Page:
Acupuncture is a therapy based on sensory stimulation of the human body by means of metal needles. Functional magnetic resonance imaging (fMRI) has become an important tool in acupuncture research. Standard acupuncture needles, which are made of ferromagnetic steel, however, are problematic in acupuncture-fMRI studies for several reasons, such as attraction by the scanner's magnetic field, significant image distortions and signal-dropouts, when positioned close to the head or even heating due to absorption of radio frequency (RF). The aim of this study was to compare two novel types of acupuncture needles with a standard needle for their effect on MRI image quality. The standard needle severely reduced image quality, when located inside the RF coil. The nonferromagnetic metal needle may pose a risk due to RF heating, while the plastic needle has a significantly larger diameter. In conclusion, our recommendations are: (1) standard needles should not be used in MRI; (2) Nonferromagnetic metal needles seem to be the best choice for acupoints outside of the transmitter coil; and (3) only plastic needles are suited for points inside the coil. Laser acupuncture may be a safe alternative, too.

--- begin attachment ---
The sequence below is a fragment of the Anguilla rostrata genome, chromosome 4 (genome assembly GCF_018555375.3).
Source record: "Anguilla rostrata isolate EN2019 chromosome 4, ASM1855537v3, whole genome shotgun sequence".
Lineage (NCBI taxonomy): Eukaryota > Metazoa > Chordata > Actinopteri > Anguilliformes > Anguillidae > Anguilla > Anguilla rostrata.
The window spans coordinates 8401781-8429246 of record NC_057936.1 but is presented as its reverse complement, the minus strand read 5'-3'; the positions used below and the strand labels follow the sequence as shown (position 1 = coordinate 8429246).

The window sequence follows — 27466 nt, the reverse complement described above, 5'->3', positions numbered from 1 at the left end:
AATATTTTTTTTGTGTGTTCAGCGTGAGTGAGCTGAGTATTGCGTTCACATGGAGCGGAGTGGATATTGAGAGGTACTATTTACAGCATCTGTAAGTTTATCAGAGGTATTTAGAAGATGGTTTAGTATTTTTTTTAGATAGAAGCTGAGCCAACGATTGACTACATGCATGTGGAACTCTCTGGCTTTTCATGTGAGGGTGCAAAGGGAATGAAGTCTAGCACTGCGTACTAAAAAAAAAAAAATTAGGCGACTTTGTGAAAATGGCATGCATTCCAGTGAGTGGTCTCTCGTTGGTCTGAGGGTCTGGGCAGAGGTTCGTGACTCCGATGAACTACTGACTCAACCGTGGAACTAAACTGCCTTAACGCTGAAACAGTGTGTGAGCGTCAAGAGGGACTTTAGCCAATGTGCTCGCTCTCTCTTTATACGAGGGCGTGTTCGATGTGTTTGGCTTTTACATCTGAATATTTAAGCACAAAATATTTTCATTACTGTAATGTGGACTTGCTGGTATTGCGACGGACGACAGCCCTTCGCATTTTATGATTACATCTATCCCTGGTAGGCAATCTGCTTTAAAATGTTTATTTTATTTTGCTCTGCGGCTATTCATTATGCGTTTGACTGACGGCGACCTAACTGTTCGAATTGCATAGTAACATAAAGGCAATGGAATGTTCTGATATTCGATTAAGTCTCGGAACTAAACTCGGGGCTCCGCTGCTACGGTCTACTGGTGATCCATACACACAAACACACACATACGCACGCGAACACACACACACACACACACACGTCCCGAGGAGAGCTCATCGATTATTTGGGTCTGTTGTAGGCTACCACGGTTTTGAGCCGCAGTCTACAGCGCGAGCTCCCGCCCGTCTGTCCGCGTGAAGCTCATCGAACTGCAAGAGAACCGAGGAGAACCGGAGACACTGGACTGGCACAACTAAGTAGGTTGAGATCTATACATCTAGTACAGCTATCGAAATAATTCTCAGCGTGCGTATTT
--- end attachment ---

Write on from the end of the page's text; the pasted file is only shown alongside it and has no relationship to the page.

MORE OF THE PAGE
In summary, among the three needle types tested, the non-ferromagnetic model seems to be the best choice for the application in acupuncture-fMRI studies, if stimulation acupuncture points are situated on the torso or neck but outside of the RF transmitter coil. For points inside the RF coil, we recommend to use the modified catheter approach. Laser acupuncture may be a safe alternative, too.
In conclusion, we hope that the approaches described in this study will lead to new fMRI studies of acupuncture points on the torso as well as on the microsystems on the head.